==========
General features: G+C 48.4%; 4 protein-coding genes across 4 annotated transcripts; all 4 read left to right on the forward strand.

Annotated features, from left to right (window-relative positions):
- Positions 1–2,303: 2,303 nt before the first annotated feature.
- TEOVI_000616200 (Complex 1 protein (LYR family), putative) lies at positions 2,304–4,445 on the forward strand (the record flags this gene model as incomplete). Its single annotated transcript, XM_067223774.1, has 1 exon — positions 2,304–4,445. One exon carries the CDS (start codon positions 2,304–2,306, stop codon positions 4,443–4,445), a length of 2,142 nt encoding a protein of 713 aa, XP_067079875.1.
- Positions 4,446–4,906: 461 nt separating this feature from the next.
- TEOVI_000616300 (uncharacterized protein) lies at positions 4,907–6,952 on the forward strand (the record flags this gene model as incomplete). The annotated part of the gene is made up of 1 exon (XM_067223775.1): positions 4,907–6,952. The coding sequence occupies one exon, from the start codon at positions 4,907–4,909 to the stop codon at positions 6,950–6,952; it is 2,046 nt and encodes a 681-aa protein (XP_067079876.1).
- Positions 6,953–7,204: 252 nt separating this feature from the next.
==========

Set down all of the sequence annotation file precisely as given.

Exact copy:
General features: G+C 48.4%; 4 protein-coding genes across 4 annotated transcripts; all 4 read left to right on the forward strand.

Annotated features, from left to right (window-relative positions):
- Positions 1–2,303: 2,303 nt before the first annotated feature.
- TEOVI_000616200 (Complex 1 protein (LYR family), putative) lies at positions 2,304–4,445 on the forward strand (the record flags this gene model as incomplete). Its single annotated transcript, XM_067223774.1, has 1 exon — positions 2,304–4,445. One exon carries the CDS (start codon positions 2,304–2,306, stop codon positions 4,443–4,445), a length of 2,142 nt encoding a protein of 713 aa, XP_067079875.1.
- Positions 4,446–4,906: 461 nt separating this feature from the next.
- TEOVI_000616300 (uncharacterized protein) lies at positions 4,907–6,952 on the forward strand (the record flags this gene model as incomplete). The annotated part of the gene is made up of 1 exon (XM_067223775.1): positions 4,907–6,952. The coding sequence occupies one exon, from the start codon at positions 4,907–4,909 to the stop codon at positions 6,950–6,952; it is 2,046 nt and encodes a 681-aa protein (XP_067079876.1).
- Positions 6,953–7,204: 252 nt separating this feature from the next.